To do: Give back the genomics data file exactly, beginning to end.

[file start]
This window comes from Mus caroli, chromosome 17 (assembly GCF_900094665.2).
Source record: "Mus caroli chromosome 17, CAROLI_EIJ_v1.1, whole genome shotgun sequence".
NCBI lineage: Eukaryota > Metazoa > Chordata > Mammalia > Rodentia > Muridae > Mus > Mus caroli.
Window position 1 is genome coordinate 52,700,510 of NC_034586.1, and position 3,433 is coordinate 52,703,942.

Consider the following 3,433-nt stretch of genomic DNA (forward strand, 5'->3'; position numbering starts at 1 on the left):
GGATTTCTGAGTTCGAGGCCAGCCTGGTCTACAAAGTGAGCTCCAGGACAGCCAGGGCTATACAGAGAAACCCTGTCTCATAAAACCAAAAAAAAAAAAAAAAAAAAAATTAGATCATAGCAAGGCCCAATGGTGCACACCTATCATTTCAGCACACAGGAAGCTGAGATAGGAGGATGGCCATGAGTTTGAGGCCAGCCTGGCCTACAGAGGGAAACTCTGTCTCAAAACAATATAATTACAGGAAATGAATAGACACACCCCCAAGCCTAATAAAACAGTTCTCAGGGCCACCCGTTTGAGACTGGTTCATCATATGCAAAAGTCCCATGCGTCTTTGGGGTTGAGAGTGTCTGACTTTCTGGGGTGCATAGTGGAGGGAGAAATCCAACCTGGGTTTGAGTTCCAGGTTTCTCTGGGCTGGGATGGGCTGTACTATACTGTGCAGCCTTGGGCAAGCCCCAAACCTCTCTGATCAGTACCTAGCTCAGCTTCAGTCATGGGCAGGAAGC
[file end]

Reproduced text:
This window comes from Mus caroli, chromosome 17 (assembly GCF_900094665.2).
Source record: "Mus caroli chromosome 17, CAROLI_EIJ_v1.1, whole genome shotgun sequence".
NCBI lineage: Eukaryota > Metazoa > Chordata > Mammalia > Rodentia > Muridae > Mus > Mus caroli.
Window position 1 is genome coordinate 52,700,510 of NC_034586.1, and position 3,433 is coordinate 52,703,942.

Consider the following 3,433-nt stretch of genomic DNA (forward strand, 5'->3'; position numbering starts at 1 on the left):
GGATTTCTGAGTTCGAGGCCAGCCTGGTCTACAAAGTGAGCTCCAGGACAGCCAGGGCTATACAGAGAAACCCTGTCTCATAAAACCAAAAAAAAAAAAAAAAAAAAAATTAGATCATAGCAAGGCCCAATGGTGCACACCTATCATTTCAGCACACAGGAAGCTGAGATAGGAGGATGGCCATGAGTTTGAGGCCAGCCTGGCCTACAGAGGGAAACTCTGTCTCAAAACAATATAATTACAGGAAATGAATAGACACACCCCCAAGCCTAATAAAACAGTTCTCAGGGCCACCCGTTTGAGACTGGTTCATCATATGCAAAAGTCCCATGCGTCTTTGGGGTTGAGAGTGTCTGACTTTCTGGGGTGCATAGTGGAGGGAGAAATCCAACCTGGGTTTGAGTTCCAGGTTTCTCTGGGCTGGGATGGGCTGTACTATACTGTGCAGCCTTGGGCAAGCCCCAAACCTCTCTGATCAGTACCTAGCTCAGCTTCAGTCATGGGCAGGAAGC